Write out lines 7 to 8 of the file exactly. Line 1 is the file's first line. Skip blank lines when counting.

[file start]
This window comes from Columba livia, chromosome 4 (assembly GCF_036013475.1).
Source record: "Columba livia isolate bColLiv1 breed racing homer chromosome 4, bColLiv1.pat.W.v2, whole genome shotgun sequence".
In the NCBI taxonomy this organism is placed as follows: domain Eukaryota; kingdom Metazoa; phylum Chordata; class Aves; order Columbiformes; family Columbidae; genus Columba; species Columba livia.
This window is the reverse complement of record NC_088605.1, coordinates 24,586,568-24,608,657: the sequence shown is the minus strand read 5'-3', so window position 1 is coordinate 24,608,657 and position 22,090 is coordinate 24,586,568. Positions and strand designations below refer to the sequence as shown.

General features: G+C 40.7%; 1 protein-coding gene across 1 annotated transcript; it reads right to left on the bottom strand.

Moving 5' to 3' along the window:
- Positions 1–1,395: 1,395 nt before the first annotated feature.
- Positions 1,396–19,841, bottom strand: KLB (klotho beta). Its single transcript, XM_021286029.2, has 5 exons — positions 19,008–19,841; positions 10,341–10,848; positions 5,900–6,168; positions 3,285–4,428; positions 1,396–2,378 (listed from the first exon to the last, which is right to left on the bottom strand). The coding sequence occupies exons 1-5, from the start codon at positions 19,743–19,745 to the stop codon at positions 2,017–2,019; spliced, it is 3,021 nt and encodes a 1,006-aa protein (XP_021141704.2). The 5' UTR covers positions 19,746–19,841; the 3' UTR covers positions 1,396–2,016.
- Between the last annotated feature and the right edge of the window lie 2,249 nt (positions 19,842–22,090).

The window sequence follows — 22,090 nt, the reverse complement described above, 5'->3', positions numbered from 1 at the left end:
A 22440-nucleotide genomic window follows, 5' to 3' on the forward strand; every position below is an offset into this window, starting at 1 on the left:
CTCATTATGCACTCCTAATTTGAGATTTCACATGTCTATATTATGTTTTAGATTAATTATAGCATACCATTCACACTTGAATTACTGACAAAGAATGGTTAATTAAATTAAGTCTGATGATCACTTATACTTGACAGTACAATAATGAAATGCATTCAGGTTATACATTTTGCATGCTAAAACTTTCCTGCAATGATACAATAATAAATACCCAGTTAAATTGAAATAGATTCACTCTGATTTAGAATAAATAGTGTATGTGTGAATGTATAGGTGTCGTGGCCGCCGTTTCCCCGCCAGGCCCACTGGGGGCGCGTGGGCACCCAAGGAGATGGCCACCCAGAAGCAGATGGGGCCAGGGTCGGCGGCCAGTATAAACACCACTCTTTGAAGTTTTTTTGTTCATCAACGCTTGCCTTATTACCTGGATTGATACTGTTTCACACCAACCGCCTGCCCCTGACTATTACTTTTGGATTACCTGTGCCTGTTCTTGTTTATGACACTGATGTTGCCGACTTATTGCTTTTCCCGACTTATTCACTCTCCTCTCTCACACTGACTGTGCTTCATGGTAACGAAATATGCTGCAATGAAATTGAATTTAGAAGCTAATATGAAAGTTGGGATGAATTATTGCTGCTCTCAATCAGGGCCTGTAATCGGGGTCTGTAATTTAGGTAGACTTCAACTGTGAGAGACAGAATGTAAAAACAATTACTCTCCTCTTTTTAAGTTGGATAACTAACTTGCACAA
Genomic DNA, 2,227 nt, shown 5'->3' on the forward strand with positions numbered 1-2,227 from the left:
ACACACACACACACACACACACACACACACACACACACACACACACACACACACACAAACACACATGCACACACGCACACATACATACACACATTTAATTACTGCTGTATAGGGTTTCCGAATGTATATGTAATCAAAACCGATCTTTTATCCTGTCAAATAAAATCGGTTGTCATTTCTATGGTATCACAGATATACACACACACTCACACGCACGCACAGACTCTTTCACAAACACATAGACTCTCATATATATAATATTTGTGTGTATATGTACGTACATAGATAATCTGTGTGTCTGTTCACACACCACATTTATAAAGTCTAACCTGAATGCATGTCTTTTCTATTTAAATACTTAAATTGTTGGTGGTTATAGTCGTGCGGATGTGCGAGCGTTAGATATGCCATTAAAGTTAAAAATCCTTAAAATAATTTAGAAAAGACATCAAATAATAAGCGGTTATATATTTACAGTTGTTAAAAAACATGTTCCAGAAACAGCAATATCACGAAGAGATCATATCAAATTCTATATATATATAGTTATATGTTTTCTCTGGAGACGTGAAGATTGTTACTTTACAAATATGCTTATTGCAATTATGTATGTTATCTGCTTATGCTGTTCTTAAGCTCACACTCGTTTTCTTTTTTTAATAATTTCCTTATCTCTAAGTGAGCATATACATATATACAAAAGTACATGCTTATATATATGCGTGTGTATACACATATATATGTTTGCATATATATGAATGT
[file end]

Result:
- Positions 1–1,395: 1,395 nt before the first annotated feature.
- Positions 1,396–19,841, bottom strand: KLB (klotho beta). Its single transcript, XM_021286029.2, has 5 exons — positions 19,008–19,841; positions 10,341–10,848; positions 5,900–6,168; positions 3,285–4,428; positions 1,396–2,378 (listed from the first exon to the last, which is right to left on the bottom strand). The coding sequence occupies exons 1-5, from the start codon at positions 19,743–19,745 to the stop codon at positions 2,017–2,019; spliced, it is 3,021 nt and encodes a 1,006-aa protein (XP_021141704.2). The 5' UTR covers positions 19,746–19,841; the 3' UTR covers positions 1,396–2,016.